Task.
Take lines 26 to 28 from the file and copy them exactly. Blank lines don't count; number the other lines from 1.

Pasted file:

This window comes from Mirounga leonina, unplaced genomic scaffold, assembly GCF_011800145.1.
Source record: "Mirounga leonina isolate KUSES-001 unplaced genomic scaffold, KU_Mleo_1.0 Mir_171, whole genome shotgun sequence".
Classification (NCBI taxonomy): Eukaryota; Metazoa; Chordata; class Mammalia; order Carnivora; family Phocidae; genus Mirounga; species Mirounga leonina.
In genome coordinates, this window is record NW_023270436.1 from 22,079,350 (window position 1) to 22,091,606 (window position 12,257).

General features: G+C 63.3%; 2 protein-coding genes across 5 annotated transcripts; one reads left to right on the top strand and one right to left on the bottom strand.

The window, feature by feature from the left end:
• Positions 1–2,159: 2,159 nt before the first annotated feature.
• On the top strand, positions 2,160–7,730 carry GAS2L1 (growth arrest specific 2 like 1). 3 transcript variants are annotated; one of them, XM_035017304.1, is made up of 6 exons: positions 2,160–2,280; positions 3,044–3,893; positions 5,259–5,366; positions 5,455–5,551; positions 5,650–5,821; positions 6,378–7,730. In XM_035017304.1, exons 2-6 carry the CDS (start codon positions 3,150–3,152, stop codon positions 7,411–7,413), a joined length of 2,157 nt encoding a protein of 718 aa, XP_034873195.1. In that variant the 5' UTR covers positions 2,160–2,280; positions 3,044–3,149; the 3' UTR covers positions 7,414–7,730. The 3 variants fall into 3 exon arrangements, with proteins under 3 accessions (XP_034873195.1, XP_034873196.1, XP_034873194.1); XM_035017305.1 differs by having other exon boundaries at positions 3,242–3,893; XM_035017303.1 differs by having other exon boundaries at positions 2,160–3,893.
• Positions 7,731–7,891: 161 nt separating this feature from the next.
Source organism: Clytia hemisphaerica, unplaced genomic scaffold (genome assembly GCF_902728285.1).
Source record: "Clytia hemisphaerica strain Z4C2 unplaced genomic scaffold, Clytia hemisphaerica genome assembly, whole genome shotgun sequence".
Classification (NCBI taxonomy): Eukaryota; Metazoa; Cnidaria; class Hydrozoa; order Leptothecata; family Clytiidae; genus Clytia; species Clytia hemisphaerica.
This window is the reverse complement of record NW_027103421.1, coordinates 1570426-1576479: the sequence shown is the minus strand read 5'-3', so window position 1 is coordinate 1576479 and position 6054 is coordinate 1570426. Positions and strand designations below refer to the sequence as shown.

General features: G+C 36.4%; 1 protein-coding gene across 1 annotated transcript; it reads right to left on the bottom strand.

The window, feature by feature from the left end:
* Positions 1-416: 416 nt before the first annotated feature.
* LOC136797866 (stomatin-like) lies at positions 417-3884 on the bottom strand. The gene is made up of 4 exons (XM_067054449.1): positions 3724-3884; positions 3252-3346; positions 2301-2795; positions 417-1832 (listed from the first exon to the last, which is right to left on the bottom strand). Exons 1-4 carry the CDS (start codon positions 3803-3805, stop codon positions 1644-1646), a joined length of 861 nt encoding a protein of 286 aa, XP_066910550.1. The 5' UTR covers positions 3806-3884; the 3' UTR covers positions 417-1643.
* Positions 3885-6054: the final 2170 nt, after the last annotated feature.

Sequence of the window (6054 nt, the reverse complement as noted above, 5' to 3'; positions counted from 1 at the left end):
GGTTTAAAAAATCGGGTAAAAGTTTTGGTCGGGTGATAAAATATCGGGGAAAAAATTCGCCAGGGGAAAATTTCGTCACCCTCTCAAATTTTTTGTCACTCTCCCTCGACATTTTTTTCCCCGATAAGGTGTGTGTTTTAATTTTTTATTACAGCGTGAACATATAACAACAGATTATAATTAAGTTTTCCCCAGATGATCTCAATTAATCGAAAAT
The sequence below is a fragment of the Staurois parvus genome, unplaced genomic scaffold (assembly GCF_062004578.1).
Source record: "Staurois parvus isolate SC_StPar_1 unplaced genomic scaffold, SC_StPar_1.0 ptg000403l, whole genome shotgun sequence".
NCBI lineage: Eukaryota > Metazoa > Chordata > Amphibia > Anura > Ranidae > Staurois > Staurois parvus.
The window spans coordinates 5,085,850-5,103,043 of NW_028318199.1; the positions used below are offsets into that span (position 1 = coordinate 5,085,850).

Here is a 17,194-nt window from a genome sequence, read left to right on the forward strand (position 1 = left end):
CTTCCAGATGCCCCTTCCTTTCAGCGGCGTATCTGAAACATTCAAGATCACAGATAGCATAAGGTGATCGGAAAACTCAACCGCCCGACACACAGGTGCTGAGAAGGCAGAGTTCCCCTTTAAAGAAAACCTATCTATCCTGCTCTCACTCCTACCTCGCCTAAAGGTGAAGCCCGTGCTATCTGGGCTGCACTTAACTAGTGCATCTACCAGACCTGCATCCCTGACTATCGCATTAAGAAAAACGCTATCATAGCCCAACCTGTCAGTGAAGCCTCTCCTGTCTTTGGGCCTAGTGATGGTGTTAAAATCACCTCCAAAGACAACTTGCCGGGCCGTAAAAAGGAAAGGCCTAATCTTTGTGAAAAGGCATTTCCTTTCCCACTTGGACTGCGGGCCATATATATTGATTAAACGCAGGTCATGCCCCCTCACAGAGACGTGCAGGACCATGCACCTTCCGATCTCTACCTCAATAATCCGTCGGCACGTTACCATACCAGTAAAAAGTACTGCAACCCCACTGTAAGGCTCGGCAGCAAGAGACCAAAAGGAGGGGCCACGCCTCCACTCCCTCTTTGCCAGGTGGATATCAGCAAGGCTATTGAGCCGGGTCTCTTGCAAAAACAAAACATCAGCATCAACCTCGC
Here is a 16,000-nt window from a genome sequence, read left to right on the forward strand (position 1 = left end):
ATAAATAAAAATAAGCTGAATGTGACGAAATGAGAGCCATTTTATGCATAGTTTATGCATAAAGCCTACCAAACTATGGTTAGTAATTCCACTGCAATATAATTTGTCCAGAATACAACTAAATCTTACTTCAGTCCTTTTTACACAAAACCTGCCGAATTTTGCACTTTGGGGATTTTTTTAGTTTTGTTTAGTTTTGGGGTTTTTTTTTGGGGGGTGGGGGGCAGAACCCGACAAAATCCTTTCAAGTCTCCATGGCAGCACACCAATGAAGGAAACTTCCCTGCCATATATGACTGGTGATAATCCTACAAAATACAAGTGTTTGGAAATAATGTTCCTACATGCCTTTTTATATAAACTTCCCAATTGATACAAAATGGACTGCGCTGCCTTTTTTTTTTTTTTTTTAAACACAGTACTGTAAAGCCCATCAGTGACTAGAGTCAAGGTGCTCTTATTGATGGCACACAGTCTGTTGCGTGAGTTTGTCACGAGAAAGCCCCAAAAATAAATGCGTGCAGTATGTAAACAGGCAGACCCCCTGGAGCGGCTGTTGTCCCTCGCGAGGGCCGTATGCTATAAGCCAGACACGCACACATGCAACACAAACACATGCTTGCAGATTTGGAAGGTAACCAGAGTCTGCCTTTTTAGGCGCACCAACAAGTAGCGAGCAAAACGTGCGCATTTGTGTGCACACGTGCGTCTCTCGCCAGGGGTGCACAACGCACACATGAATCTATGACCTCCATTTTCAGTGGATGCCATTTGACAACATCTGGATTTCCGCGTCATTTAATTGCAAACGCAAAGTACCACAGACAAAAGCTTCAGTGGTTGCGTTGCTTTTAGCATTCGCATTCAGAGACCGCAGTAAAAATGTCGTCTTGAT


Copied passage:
CTTCCAGATGCCCCTTCCTTTCAGCGGCGTATCTGAAACATTCAAGATCACAGATAGCATAAGGTGATCGGAAAACTCAACCGCCCGACACACAGGTGCTGAGAAGGCAGAGTTCCCCTTTAAAGAAAACCTATCTATCCTGCTCTCACTCCTACCTCGCCTAAAGGTGAAGCCCGTGCTATCTGGGCTGCACTTAACTAGTGCATCTACCAGACCTGCATCCCTGACTATCGCATTAAGAAAAACGCTATCATAGCCCAACCTGTCAGTGAAGCCTCTCCTGTCTTTGGGCCTAGTGATGGTGTTAAAATCACCTCCAAAGACAACTTGCCGGGCCGTAAAAAGGAAAGGCCTAATCTTTGTGAAAAGGCATTTCCTTTCCCACTTGGACTGCGGGCCATATATATTGATTAAACGCAGGTCATGCCCCCTCACAGAGACGTGCAGGACCATGCACCTTCCGATCTCTACCTCAATAATCCGTCGGCACGTTACCATACCAGTAAAAAGTACTGCAACCCCACTGTAAGGCTCGGCAGCAAGAGACCAAAAGGAGGGGCCACGCCTCCACTCCCTCTTTGCCAGGTGGATATCAGCAAGGCTATTGAGCCGGGTCTCTTGCAAAAACAAAACATCAGCATCAACCTCGC
Here is a 16,000-nt window from a genome sequence, read left to right on the forward strand (position 1 = left end):
ATAAATAAAAATAAGCTGAATGTGACGAAATGAGAGCCATTTTATGCATAGTTTATGCATAAAGCCTACCAAACTATGGTTAGTAATTCCACTGCAATATAATTTGTCCAGAATACAACTAAATCTTACTTCAGTCCTTTTTACACAAAACCTGCCGAATTTTGCACTTTGGGGATTTTTTTAGTTTTGTTTAGTTTTGGGGTTTTTTTTTGGGGGGTGGGGGGCAGAACCCGACAAAATCCTTTCAAGTCTCCATGGCAGCACACCAATGAAGGAAACTTCCCTGCCATATATGACTGGTGATAATCCTACAAAATACAAGTGTTTGGAAATAATGTTCCTACATGCCTTTTTATATAAACTTCCCAATTGATACAAAATGGACTGCGCTGCCTTTTTTTTTTTTTTTTTAAACACAGTACTGTAAAGCCCATCAGTGACTAGAGTCAAGGTGCTCTTATTGATGGCACACAGTCTGTTGCGTGAGTTTGTCACGAGAAAGCCCCAAAAATAAATGCGTGCAGTATGTAAACAGGCAGACCCCCTGGAGCGGCTGTTGTCCCTCGCGAGGGCCGTATGCTATAAGCCAGACACGCACACATGCAACACAAACACATGCTTGCAGATTTGGAAGGTAACCAGAGTCTGCCTTTTTAGGCGCACCAACAAGTAGCGAGCAAAACGTGCGCATTTGTGTGCACACGTGCGTCTCTCGCCAGGGGTGCACAACGCACACATGAATCTATGACCTCCATTTTCAGTGGATGCCATTTGACAACATCTGGATTTCCGCGTCATTTAATTGCAAACGCAAAGTACCACAGACAAAAGCTTCAGTGGTTGCGTTGCTTTTAGCATTCGCATTCAGAGACCGCAGTAAAAATGTCGTCTTGAT